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Academic Insights for the Thinking World

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The Cambridge Philosophical Society

In 2019, the Cambridge Philosophical Society celebrates its 200th anniversary. When it was set up in 1819, Cambridge was not a place to do any kind of serious science. There were a few professors in scientific subjects but almost no proper laboratories or facilities. Students rarely attended lectures, and degrees were not awarded in the […]

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From orientalism to ornamentalism

Recently, the Metropolitan Museum of Art hosted an exhibit called China Through the Looking Glass. The exhibition’s spectacular and unabashed display of Orientalist commodification and appropriation charmed many and repelled others. The exhibition, extended months beyond its original schedule due to its enormous popularity, reminds us how enduring the so-called Asian fetish still is in western culture and how […]

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Reconsidering the period room as a museum-made object

Period rooms were widespread among European museums during the last decades of the nineteenth century, and became popular in North American institutions in the early twentieth. But the debate about whether period rooms are “authentic” or “fake” tends to ignore what they really are: a museum-made object.

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How boring was life in the British Empire?

For centuries, the British Empire has been portrayed as a place of adventure and excitement. Novels and films, from Robinson Crusoe to Lawrence of Arabia, romanticized the empire. Yet in 1896, after only one month in India, twenty-one year old Winston Churchill declared Britain’s largest and most important colony “dull and interesting.”

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Why do homo sapiens include so much variety?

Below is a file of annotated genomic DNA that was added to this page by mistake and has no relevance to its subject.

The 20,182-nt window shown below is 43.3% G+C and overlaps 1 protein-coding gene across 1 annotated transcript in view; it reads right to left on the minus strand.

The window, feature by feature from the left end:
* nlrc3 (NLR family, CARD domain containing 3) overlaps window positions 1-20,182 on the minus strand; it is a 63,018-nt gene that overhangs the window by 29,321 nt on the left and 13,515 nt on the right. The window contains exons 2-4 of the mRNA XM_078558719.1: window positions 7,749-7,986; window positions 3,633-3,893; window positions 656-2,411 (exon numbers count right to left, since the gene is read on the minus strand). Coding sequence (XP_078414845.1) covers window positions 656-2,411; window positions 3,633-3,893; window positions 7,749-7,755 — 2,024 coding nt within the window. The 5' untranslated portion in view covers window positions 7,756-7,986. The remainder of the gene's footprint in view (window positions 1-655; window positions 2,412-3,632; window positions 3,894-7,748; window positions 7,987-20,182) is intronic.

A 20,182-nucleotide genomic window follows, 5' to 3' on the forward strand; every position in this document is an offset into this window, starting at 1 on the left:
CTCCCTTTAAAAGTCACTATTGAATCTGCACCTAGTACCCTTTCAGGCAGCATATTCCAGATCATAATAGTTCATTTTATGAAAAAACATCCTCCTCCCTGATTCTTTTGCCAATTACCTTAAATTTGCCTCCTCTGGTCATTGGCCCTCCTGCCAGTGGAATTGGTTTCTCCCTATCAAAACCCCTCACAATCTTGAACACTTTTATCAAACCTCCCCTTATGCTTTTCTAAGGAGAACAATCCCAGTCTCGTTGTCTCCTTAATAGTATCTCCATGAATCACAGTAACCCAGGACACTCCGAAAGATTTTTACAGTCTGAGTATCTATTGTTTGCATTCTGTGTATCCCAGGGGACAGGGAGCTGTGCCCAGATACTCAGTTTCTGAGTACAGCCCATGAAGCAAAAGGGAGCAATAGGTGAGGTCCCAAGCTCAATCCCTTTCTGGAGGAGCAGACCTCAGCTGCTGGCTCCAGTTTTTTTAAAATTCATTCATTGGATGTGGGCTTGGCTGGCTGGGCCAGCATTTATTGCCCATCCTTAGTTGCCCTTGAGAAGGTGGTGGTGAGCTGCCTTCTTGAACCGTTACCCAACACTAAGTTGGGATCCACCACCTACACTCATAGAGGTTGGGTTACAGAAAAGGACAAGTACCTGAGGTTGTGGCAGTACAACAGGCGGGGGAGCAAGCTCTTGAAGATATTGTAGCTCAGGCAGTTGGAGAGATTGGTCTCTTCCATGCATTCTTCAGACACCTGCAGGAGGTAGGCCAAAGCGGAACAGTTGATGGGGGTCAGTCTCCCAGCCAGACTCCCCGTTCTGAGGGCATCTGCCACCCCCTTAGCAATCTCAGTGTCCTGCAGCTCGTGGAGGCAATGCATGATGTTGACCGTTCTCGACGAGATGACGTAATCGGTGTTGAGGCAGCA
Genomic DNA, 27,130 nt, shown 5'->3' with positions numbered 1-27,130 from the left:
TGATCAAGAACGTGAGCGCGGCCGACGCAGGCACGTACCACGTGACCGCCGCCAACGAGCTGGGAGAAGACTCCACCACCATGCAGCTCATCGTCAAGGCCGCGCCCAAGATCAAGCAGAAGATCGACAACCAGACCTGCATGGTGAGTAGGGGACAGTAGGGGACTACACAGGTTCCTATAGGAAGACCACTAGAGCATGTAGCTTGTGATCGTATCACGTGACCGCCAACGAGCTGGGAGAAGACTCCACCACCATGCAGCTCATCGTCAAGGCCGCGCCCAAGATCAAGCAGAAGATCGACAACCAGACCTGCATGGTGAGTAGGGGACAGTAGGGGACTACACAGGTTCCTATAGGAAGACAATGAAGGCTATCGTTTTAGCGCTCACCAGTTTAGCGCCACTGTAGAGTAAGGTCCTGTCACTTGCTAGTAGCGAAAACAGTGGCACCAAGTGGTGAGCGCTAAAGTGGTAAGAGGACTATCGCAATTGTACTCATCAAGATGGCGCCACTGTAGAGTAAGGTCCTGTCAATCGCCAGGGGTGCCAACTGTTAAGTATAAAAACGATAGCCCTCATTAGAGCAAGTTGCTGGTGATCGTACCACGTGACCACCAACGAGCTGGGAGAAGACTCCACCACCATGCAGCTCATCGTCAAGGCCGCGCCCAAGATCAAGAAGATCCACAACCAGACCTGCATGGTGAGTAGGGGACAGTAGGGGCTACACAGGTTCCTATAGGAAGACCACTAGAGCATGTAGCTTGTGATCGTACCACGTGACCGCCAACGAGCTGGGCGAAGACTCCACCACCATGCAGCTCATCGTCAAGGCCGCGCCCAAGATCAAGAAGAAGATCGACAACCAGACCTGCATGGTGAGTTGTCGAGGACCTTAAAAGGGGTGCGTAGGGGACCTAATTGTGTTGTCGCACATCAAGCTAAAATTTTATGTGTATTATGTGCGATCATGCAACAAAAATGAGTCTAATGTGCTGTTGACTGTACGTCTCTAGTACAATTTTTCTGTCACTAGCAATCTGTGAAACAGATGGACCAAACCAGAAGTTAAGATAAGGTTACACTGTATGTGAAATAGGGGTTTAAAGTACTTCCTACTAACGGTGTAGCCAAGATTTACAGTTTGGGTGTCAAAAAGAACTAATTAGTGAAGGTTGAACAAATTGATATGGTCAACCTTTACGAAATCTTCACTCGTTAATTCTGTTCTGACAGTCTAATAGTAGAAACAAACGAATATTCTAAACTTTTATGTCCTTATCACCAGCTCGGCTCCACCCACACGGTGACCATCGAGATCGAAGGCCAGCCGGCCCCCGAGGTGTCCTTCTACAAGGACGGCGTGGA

The past is a mess. To pick a path through the mire, historians have appealed to providence, progress, environmental determinism, class struggle, biology and fate.  No explanation has worked – so far. But try shifting perspective: look for the broadest possible context, the most suggestive comparisons. Climb the cosmic crow’s nest. Imagine what history might […]

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Contemporary lessons from the fall of Rome

It’s a time-honored game, and any number can play. The rules are simple: just take whatever problem is bothering you today, add the word “Rome,” and voilà. You have just discovered why the mightiest empire in Western history came to an end.

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Frederick Douglass’ family and the roots of social justice

Frederick Douglass. Just the name alone is enough to inspire us to think of a life lived in activism and an unceasing fight for social justice. But there are other names in the life story of Frederick Douglass that are far more unknown to us, those of his daughters and sons: Rosetta, Lewis Henry, Frederick Jr., Charles Remond and Annie Douglass.

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How six elements came together to form life on Earth

How did life begin? We will never know with certainty what the Earth was like four billion years ago, or the kinds of reactions that led to the emergence of life at that time, but there is another way to pose the question. If we ask “how can life begin?” instead of “how did life begin,” that simple change of verbs offers hope.

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Letters from the Antebellum

While tensions continued to boil in the United States with the outbreak of the civil war in 1861 on the horizon, those aiming to assist slaves in securing their freedom often used letter correspondences to plan escape routes and share elated stories of their successes.

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Congratulations to Cyberwar

Oxford University Press has won the 2018 R. R. Hawkins Award, which is awarded by the Association of American Publishers to a single book every year to “recognize outstanding scholarly works in all disciplines of the arts and sciences.” 

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Black History Month: a reading list

February marks the celebration of Black History Month in the United States and Canada, an annual celebration of achievements by Black Americans and a time for recognizing the central role of African Americans in U.S history. Dr. Carter G. Woodson founded the Association for the Study of Negro Life, which initiated the first variation of Black History month, titled, Negro History Week in 1926 during the second week of February. The Association for the Study of Negro Life and History expanded the February celebration in the early 1970’s, renaming it Black History Month, however, it was not until 1976 that every president designated the month of February as Black History Month.

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150 Years of the Periodic Table

2019 marks the 150th anniversary of the creation of the periodic table, and it has been declared the International Year of the Periodic by the United Nations Educational, Scientific, and Cultural Organization (UNESCO).

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